With this in mind, I looked for British drivers to support, David Coulthard was thriving at McLaren as he had for six or seven years before. Eddie Irvine was in his swansong year in the sport with Jaguar. Alan McNish was driving for the new Toyota team, and Jenson was at Renault. Something drew me to Jenson, his driving style was smooth and he was young, and full of raw passion.

So from then on in I followed Jenson, and while 2002 and 2003 were somewhat mediocre, 2004 was a year I never saw coming as a Jenson fan.

Having moved to BAR in 2003, I followed but was starting to get frustrated by how many disappointing results he was having. His horror crash at Monaco being a scary moment, having lost it into the Nouvelle Chicane I remember seeing the car and being in shock. ‘How has he walked away from that?’ I remember thinking.

The frustrating thing was something I had to get used to as a Jenson fan, which has made the last six or seven years following him even sweeter, but more on that later.

2004 and Jenson was partnered by Takuma Sato, something of a cult hero in Formula One, and I’m not sure they imagined what was to come. Two podiums in Malaysia and Bahrain for JB before he went to Imola and showed just what he could do.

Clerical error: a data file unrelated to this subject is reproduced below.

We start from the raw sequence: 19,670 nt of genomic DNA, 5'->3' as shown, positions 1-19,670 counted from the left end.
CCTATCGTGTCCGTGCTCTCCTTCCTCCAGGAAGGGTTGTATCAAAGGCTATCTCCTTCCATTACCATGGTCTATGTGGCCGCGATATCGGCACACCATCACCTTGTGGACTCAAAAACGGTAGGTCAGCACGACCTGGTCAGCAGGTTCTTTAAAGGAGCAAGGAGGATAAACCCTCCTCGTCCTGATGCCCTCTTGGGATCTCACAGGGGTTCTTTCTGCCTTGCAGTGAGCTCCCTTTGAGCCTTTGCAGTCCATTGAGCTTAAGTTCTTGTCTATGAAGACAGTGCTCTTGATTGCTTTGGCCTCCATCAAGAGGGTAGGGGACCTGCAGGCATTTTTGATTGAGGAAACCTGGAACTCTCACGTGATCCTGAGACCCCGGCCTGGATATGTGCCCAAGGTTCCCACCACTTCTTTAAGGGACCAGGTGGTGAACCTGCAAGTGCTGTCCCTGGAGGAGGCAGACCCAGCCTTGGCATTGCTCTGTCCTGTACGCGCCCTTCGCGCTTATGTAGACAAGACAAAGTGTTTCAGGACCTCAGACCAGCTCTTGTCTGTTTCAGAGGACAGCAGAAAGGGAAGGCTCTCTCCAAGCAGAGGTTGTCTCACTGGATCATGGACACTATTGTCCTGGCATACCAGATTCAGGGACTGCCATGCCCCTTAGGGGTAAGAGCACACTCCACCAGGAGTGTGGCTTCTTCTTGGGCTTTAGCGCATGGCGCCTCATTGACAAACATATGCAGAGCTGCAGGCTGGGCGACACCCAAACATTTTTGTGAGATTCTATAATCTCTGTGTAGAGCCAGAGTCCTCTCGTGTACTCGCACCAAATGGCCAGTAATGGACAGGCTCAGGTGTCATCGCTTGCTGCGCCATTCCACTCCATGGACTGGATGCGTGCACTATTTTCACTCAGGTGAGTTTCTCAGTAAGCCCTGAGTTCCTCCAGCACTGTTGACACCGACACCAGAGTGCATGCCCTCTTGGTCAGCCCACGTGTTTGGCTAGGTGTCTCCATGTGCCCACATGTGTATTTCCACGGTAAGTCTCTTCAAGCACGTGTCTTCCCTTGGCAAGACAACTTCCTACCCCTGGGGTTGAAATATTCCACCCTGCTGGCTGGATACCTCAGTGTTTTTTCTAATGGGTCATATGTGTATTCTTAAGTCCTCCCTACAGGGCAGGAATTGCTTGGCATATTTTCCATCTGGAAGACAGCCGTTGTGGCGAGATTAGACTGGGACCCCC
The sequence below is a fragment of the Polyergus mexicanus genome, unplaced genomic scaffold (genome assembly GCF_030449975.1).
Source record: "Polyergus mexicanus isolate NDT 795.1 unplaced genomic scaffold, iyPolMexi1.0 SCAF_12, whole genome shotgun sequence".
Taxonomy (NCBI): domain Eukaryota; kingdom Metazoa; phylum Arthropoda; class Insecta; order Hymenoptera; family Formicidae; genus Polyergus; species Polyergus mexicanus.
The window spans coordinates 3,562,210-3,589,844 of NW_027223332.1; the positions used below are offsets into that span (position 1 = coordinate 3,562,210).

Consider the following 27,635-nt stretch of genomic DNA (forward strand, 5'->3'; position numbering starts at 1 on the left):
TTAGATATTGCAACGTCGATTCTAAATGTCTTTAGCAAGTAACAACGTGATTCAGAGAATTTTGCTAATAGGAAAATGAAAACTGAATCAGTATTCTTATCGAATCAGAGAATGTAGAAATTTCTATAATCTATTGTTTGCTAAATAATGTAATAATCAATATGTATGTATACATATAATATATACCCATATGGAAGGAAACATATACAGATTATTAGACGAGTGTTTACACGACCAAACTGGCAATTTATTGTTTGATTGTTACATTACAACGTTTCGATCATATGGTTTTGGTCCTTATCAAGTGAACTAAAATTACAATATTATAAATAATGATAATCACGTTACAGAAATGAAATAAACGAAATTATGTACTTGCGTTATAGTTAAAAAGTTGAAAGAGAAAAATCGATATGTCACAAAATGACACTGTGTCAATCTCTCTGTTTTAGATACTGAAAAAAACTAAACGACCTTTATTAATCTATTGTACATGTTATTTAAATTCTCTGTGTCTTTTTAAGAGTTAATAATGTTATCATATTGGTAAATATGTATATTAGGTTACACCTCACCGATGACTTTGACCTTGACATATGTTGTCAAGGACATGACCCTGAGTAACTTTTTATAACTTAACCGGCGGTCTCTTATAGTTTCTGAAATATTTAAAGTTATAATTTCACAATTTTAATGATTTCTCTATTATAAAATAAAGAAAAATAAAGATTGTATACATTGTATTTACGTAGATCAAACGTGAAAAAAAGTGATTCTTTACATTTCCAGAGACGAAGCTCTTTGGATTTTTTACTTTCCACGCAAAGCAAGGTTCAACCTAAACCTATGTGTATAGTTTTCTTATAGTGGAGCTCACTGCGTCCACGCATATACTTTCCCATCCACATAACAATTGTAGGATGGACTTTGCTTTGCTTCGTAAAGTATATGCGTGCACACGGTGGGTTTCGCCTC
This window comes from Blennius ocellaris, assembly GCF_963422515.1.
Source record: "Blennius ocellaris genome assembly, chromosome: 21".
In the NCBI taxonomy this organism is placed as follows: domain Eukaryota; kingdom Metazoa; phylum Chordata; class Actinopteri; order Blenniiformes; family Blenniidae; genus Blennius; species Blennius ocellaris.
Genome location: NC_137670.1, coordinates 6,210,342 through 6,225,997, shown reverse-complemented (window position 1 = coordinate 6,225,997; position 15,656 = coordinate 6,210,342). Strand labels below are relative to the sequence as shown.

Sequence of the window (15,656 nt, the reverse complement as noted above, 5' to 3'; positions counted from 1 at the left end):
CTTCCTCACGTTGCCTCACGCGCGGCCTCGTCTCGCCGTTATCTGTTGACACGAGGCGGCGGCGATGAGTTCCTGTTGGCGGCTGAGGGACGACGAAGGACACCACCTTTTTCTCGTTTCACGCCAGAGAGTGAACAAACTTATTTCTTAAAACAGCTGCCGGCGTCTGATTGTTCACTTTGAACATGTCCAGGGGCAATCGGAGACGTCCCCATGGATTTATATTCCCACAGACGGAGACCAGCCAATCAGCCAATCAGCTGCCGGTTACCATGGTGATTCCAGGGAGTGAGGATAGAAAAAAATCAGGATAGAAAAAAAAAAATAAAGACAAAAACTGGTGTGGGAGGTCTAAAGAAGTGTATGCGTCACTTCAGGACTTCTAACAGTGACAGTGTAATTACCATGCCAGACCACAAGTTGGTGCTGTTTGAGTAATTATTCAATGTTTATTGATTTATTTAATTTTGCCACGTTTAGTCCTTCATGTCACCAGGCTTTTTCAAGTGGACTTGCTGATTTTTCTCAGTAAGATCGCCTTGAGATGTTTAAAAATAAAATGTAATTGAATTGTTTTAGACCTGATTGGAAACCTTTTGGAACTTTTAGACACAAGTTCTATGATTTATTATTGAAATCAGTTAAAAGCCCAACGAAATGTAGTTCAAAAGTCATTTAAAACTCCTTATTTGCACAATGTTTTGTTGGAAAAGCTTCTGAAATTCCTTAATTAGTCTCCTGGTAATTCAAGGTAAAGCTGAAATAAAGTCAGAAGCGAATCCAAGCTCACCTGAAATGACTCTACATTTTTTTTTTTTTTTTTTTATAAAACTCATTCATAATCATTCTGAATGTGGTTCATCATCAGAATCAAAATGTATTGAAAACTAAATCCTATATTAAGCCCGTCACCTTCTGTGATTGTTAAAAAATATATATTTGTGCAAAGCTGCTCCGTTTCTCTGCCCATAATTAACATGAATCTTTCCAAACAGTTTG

I’ll never forget being sat in front of the TV as Jenson put in a 1:19:753, over two tenths quicker than Schumacher in the almost bulletproof Ferrari F2004. I was jumping up and down, my first truly proud moment as an F1 fan. Unfortunately he couldn’t go on to win as the mercurial Schumacher took the win. However Sato retired from the race with an engine failure six laps from the end, and it was panic time as JB was nervously bringing the car home hoping to avoid the

same fate. He brought it home in second place, and his best result in Formula One to that date.

Ten podiums that year including second at Imola, Monaco, Hockenheim and China secured him third in the drivers standings that year, behind Schumacher and future team mate Rubens Barrichello in the Ferrari’s.

I was only a young kid at this time so I really wasn’t too interested in what happened off the track. As a kid of nine years old I just wanted to tune in as the parade lap started and watch a load of cars go as fast as they could. So all the politics and comments made off track went over my head. Having looked back at what people said about Jenson and his ‘playboy’ era as it’s become known, it’s all rather harsh.